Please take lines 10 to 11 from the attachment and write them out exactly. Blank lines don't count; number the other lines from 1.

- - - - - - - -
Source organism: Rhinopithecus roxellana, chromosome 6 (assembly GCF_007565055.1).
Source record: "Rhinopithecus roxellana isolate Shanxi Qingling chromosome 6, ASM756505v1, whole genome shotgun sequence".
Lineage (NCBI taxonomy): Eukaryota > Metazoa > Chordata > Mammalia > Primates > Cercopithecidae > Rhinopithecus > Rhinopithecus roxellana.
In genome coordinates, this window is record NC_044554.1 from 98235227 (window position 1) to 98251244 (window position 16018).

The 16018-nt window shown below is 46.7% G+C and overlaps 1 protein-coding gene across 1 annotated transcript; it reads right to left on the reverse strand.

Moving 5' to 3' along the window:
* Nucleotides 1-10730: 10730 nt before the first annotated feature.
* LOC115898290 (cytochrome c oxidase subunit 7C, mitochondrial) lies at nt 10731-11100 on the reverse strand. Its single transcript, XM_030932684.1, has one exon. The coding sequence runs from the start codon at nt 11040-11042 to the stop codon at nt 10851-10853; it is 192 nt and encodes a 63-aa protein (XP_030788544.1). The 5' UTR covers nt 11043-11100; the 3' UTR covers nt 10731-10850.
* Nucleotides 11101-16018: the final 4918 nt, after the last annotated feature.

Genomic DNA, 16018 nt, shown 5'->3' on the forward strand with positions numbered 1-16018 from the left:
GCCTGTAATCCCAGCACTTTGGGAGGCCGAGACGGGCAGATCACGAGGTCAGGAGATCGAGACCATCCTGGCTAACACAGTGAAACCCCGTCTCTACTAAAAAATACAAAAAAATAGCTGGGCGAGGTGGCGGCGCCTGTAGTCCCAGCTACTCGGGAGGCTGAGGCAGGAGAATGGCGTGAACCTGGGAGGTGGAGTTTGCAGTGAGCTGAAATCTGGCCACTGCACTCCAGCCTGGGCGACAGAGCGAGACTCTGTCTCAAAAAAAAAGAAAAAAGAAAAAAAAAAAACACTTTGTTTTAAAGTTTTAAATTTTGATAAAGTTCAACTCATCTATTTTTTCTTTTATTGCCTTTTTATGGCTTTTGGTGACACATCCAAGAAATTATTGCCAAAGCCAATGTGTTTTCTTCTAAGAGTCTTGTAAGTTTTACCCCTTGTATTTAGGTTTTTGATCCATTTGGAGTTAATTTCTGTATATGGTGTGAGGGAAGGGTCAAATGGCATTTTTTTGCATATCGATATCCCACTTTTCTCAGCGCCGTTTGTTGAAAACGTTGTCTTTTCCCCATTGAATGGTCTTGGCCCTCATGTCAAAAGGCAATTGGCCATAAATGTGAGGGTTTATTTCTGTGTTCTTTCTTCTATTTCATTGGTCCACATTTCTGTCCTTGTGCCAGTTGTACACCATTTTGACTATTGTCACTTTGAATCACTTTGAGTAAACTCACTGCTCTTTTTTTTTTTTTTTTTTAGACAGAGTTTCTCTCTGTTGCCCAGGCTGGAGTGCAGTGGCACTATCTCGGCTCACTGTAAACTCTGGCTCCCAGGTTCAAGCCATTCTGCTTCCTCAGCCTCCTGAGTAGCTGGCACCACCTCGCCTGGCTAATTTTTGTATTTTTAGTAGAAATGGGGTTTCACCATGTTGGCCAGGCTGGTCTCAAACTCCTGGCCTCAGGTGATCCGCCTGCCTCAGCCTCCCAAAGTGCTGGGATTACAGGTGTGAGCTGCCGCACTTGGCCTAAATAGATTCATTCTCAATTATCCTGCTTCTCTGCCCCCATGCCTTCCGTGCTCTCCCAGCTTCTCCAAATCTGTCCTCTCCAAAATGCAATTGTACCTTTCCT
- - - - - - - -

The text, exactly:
Genomic DNA, 16018 nt, shown 5'->3' on the forward strand with positions numbered 1-16018 from the left:
GCCTGTAATCCCAGCACTTTGGGAGGCCGAGACGGGCAGATCACGAGGTCAGGAGATCGAGACCATCCTGGCTAACACAGTGAAACCCCGTCTCTACTAAAAAATACAAAAAAATAGCTGGGCGAGGTGGCGGCGCCTGTAGTCCCAGCTACTCGGGAGGCTGAGGCAGGAGAATGGCGTGAACCTGGGAGGTGGAGTTTGCAGTGAGCTGAAATCTGGCCACTGCACTCCAGCCTGGGCGACAGAGCGAGACTCTGTCTCAAAAAAAAAGAAAAAAGAAAAAAAAAAAACACTTTGTTTTAAAGTTTTAAATTTTGATAAAGTTCAACTCATCTATTTTTTCTTTTATTGCCTTTTTATGGCTTTTGGTGACACATCCAAGAAATTATTGCCAAAGCCAATGTGTTTTCTTCTAAGAGTCTTGTAAGTTTTACCCCTTGTATTTAGGTTTTTGATCCATTTGGAGTTAATTTCTGTATATGGTGTGAGGGAAGGGTCAAATGGCATTTTTTTGCATATCGATATCCCACTTTTCTCAGCGCCGTTTGTTGAAAACGTTGTCTTTTCCCCATTGAATGGTCTTGGCCCTCATGTCAAAAGGCAATTGGCCATAAATGTGAGGGTTTATTTCTGTGTTCTTTCTTCTATTTCATTGGTCCACATTTCTGTCCTTGTGCCAGTTGTACACCATTTTGACTATTGTCACTTTGAATCACTTTGAGTAAACTCACTGCTCTTTTTTTTTTTTTTTTTTAGACAGAGTTTCTCTCTGTTGCCCAGGCTGGAGTGCAGTGGCACTATCTCGGCTCACTGTAAACTCTGGCTCCCAGGTTCAAGCCATTCTGCTTCCTCAGCCTCCTGAGTAGCTGGCACCACCTCGCCTGGCTAATTTTTGTATTTTTAGTAGAAATGGGGTTTCACCATGTTGGCCAGGCTGGTCTCAAACTCCTGGCCTCAGGTGATCCGCCTGCCTCAGCCTCCCAAAGTGCTGGGATTACAGGTGTGAGCTGCCGCACTTGGCCTAAATAGATTCATTCTCAATTATCCTGCTTCTCTGCCCCCATGCCTTCCGTGCTCTCCCAGCTTCTCCAAATCTGTCCTCTCCAAAATGCAATTGTACCTTTCCT